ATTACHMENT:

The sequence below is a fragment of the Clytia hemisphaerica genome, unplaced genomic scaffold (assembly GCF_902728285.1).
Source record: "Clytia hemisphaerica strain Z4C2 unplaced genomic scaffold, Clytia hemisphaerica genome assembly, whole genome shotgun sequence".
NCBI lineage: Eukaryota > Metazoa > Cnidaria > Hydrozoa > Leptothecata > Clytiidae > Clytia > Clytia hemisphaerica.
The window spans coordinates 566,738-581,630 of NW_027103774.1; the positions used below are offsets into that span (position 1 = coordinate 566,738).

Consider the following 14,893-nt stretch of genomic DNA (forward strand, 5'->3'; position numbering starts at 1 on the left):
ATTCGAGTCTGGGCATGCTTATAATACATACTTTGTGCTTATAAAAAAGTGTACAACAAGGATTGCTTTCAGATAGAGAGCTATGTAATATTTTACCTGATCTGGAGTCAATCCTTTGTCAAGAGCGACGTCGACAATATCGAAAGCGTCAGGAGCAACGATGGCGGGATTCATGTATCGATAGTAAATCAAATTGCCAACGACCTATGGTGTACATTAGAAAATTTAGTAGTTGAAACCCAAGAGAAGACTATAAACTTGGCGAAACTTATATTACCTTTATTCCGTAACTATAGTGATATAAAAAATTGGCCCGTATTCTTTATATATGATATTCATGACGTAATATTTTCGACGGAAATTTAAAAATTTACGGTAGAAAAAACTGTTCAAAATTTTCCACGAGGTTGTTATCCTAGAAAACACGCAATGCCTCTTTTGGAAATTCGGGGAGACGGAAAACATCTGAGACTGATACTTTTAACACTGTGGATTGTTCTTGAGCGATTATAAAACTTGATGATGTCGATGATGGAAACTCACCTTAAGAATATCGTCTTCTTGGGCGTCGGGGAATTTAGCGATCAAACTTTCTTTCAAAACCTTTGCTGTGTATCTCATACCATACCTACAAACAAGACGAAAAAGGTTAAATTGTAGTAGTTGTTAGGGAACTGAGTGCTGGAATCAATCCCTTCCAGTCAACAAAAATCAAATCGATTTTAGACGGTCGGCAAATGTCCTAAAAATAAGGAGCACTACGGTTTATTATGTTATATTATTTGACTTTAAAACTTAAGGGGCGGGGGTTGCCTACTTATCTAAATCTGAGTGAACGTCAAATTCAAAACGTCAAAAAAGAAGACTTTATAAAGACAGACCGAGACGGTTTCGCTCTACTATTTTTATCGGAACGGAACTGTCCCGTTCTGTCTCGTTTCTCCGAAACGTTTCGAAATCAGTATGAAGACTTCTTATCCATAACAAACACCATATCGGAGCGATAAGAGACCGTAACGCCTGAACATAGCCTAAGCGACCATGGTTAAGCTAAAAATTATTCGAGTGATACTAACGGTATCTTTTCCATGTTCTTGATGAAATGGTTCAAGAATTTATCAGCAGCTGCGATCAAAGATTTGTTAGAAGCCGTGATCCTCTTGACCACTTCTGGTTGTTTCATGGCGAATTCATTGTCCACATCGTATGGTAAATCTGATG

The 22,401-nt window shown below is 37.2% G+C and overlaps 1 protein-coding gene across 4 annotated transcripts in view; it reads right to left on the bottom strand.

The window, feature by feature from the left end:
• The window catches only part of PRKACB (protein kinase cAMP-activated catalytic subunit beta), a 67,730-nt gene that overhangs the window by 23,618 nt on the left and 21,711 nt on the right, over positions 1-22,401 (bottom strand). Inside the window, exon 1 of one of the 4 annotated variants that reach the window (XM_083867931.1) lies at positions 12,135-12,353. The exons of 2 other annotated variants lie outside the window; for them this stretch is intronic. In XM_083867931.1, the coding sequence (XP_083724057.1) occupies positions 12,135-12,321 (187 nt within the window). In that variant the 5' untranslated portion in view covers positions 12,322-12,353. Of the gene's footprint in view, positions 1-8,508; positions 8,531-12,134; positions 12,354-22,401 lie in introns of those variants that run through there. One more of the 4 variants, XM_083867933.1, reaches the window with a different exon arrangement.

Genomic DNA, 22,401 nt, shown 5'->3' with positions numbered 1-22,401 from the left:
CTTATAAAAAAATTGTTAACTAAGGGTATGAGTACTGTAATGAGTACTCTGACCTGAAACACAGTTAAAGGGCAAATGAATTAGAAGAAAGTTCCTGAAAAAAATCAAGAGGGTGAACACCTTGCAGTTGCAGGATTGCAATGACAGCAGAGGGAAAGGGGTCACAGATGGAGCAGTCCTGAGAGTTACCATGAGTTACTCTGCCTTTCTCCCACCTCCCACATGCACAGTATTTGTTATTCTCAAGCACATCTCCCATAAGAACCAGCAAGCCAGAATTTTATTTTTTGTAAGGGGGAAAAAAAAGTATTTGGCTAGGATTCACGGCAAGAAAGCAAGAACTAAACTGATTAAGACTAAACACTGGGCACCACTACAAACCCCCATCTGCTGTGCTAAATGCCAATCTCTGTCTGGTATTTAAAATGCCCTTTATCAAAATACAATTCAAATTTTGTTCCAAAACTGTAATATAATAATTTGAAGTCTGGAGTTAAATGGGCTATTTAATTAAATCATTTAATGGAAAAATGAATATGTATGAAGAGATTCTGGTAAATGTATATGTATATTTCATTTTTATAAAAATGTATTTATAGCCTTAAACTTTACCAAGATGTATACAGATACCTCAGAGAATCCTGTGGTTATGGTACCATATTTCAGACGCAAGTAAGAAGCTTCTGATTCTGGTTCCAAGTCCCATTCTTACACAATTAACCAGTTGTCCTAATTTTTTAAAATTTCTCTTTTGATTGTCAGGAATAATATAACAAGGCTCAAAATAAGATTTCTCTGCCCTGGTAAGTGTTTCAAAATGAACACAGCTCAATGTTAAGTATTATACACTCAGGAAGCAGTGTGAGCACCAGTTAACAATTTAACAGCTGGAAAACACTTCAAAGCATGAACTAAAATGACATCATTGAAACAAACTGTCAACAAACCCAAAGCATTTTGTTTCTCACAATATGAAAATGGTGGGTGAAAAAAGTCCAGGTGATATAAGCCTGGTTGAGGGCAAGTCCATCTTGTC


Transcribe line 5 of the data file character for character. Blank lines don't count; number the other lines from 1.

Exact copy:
Consider the following 14,893-nt stretch of genomic DNA (forward strand, 5'->3'; position numbering starts at 1 on the left):